Full time employment: Posting here.
Accidental Retiree's Avatar
 
Join Date: Feb 2012
Posts: 975
Quote:
Originally Posted by Elantan View Post
Ach maybe we can meet up

Thanks everyone for the warm welcome


I would love to meet up. I have met 2 other forum members for coffee-- Rosie and GardenFun -- who *may* vouch for me. :-)

I will be in touch as plans firm up.
__________________
Chief Retirement Strategist
The AR Group
Accidental Retiree is offline   Reply With Quote
Old 12-19-2014, 07:29 PM   #17
Give me a museum and I'll fill it. (Picasso)
Give me a forum ...
 
Join Date: May 2005
Posts: 13,263
Quote:
Originally Posted by Alan View Post
My bad, I believe I was thinking about the 1000 allowance that either spouse can choose and which the higher earning spouse usually chooses as they are sometimes in a higher tax band.

Your mortgage rates don't seem too bad but as you say, a secure return of 4.6% after tax is hard to beat. IRA,'s, ROTHs, 401k's and the like in the USA are ways of saving money for retirement and there are usually penalties for making withdrawals before age 59.5. They are roughly equivalent to SIPP's in the UK.

For the US readers, NI contributions are the equivalent of FICA or "payroll taxes" in the US which also stop once you stop working. I also think

If it is a tax credit it should not matter who takes it.... a credit is a dollar for dollar offset... (unless of course it is a non-refundable credit and you need to pay enough in to get the whole thing).... now, if it is a deduction... then the higher tax rate is the person who should take it...
__________________
Texas Proud is online now   Reply With Quote
Old 12-19-2014, 07:56 PM   #18
Moderator
Alan's Avatar
 
Join Date: Jul 2005
Location: Eee Bah Gum
Posts: 21,088
Quote:
Originally Posted by Texas Proud View Post
If it is a tax credit it should not matter who takes it.... a credit is a dollar for dollar offset... (unless of course it is a non-refundable credit and you need to pay enough in to get the whole thing).... now, if it is a deduction... then the higher tax rate is the person who should take it...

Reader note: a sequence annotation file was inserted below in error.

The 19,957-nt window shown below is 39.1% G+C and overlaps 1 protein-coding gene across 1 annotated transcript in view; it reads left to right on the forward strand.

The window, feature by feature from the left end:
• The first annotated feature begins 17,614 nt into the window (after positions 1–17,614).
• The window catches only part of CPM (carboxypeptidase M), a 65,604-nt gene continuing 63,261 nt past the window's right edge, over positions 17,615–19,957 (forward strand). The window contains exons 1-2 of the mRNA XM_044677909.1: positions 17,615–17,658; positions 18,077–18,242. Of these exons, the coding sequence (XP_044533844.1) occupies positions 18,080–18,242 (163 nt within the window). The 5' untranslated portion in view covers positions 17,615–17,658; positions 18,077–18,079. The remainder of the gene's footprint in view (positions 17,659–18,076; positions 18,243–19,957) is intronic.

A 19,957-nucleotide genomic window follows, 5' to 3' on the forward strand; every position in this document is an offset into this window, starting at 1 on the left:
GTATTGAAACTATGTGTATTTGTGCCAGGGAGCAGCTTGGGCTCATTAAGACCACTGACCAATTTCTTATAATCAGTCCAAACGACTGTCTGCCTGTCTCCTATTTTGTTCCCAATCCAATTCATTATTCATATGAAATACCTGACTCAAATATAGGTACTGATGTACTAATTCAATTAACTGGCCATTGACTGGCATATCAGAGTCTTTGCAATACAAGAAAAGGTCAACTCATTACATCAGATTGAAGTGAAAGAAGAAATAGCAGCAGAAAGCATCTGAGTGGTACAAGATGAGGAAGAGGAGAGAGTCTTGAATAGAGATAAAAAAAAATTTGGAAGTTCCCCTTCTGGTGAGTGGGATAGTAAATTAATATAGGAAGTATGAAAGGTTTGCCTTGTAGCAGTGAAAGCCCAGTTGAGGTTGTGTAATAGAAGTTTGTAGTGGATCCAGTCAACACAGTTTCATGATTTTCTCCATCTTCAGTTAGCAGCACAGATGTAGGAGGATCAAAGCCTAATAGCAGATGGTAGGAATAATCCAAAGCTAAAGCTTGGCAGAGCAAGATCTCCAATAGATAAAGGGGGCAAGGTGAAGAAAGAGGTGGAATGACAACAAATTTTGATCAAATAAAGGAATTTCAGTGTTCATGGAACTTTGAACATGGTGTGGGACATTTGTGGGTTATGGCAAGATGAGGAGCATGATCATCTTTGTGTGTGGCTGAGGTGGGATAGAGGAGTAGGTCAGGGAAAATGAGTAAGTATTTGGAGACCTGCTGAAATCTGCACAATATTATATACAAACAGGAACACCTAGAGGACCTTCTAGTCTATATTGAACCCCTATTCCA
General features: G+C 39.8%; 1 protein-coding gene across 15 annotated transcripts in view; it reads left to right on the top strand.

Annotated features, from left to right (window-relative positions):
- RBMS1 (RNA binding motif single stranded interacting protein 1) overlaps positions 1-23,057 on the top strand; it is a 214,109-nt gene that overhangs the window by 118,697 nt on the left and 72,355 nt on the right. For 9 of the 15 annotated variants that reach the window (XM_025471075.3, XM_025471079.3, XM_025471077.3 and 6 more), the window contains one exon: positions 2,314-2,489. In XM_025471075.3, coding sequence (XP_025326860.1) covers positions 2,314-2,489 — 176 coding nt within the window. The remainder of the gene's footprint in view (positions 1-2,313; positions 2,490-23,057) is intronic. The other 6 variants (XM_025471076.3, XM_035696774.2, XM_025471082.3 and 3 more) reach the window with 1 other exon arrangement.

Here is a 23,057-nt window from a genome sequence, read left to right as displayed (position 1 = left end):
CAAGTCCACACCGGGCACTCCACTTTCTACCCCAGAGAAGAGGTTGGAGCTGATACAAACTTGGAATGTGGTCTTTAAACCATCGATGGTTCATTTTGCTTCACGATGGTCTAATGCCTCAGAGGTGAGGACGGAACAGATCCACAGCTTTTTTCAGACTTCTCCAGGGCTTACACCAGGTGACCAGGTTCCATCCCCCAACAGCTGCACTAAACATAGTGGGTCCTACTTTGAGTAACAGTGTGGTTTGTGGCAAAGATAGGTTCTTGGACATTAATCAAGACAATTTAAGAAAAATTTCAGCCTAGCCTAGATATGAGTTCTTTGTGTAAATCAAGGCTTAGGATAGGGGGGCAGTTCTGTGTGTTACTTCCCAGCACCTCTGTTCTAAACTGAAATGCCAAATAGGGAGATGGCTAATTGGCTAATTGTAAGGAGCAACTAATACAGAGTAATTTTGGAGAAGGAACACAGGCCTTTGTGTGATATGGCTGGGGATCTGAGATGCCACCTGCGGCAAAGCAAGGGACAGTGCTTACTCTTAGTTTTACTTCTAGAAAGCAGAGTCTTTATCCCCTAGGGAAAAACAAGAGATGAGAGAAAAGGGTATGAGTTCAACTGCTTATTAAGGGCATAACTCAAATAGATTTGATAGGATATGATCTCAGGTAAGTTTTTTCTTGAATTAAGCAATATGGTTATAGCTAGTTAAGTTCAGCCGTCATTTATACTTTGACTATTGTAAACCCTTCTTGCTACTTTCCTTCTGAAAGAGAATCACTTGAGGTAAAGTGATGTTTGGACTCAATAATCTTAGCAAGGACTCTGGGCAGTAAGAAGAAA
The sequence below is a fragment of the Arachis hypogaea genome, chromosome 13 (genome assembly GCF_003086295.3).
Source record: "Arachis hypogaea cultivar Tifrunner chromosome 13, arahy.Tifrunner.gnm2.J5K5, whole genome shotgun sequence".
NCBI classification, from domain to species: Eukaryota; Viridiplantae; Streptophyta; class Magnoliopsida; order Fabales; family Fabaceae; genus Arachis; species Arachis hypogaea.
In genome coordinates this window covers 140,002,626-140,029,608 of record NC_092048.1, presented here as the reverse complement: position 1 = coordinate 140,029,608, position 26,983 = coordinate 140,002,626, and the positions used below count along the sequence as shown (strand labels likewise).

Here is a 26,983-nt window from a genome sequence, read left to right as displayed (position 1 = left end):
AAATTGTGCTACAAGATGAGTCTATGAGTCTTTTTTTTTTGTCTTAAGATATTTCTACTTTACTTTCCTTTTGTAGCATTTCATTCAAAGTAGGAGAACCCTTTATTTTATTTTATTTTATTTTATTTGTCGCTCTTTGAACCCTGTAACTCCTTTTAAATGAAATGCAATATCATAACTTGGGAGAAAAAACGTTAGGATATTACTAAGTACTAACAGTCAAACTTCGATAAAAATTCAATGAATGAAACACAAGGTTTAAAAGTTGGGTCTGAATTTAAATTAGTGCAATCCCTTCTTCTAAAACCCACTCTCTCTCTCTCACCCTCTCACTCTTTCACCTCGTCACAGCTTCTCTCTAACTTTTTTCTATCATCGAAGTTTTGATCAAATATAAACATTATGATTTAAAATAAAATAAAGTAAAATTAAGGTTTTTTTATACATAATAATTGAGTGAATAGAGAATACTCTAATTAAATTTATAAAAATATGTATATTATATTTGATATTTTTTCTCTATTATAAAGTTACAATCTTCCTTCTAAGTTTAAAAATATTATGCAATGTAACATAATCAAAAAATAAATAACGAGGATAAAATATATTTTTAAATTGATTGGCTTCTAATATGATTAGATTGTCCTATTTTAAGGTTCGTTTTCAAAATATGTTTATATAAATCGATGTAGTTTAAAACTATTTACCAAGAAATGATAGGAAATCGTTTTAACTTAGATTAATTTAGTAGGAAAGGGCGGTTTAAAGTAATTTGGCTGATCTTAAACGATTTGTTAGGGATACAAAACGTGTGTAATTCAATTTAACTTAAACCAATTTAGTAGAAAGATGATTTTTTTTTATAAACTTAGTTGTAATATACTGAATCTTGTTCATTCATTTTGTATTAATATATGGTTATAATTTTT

As I confirmed above it is a deduction that either spouse can transfer to the other.
__________________
Retired in Jan, 2010 at 55, moved to England in May 2016
Now it's adventure before dementia
Alan is online now   Reply With Quote
Old 12-19-2014, 08:20 PM   #19
Moderator
Alan's Avatar
 
Join Date: Jul 2005
Location: Eee Bah Gum
Posts: 21,088
Quote:
Originally Posted by Elantan View Post
Which part of the UK are you planning on moving back to? i ask as Scottish tax etc may be different from the rest of the UK shortly
We'll be moving back to N. Yorkshire, and yes, it will be interesting to see how the tax rates will change once Scotland starts raising its own taxes.

Back in the 80's we lived and worked in Dumfries and hadn't realized until then quite how many laws were different between the 2 countries. For example buying and selling houses cross border meant employing lawyers in both countries. This last couple of years I've been listening to the weekly Moneybox podcasts on the BBC and many weeks they have an expert from Scotland as many financial issues such as Estate law (wills), student loans, consumer protections etc are different in Scotland.
__________________
Retired in Jan, 2010 at 55, moved to England in May 2016
Now it's adventure before dementia
Alan is online now   Reply With Quote
Old 12-20-2014, 02:49 PM   #20
Dryer sheet wannabe
 
Join Date: Aug 2013
Location: Glasgow
Posts: 24
Quote:
Originally Posted by Accidental Retiree View Post
I would love to meet up. I have met 2 other forum members for coffee-- Rosie and GardenFun -- who *may* vouch for me. :-)

I will be in touch as plans firm up.
please do
__________________

__________________
Elantan is offline   Reply With Quote
Reply


Currently Active Users Viewing This Thread: 1 (0 members and 1 guests)
 
Thread Tools Search this Thread
Search this Thread:

Advanced Search
Display Modes

Posting Rules
You may not post new threads
You may not post replies
You may not post attachments
You may not edit your posts

BB code is On
Smilies are On
[IMG] code is On
HTML code is Off
Trackbacks are Off
Pingbacks are Off
Refbacks are Off


Similar Threads
Thread Thread Starter Forum Replies Last Post
London / Scotland in October JustCurious Travel Information 17 12-21-2014 01:57 PM
New, 55 years old and trying to sort out possible ER Buckleyrw Hi, I am... 3 05-05-2013 11:15 AM
Scotland Badger Travel Information 38 01-25-2013 11:00 AM
Trip to Scotland tightasadrum Travel Information 2 03-19-2008 05:24 PM
Following Orders -- sort of twocybers Hi, I am... 0 09-23-2004 06:20 PM

 

 
All times are GMT -6. The time now is 09:14 AM.
 
Powered by vBulletin® Version 3.8.8 Beta 1
Copyright ©2000 - 2017, vBulletin Solutions, Inc.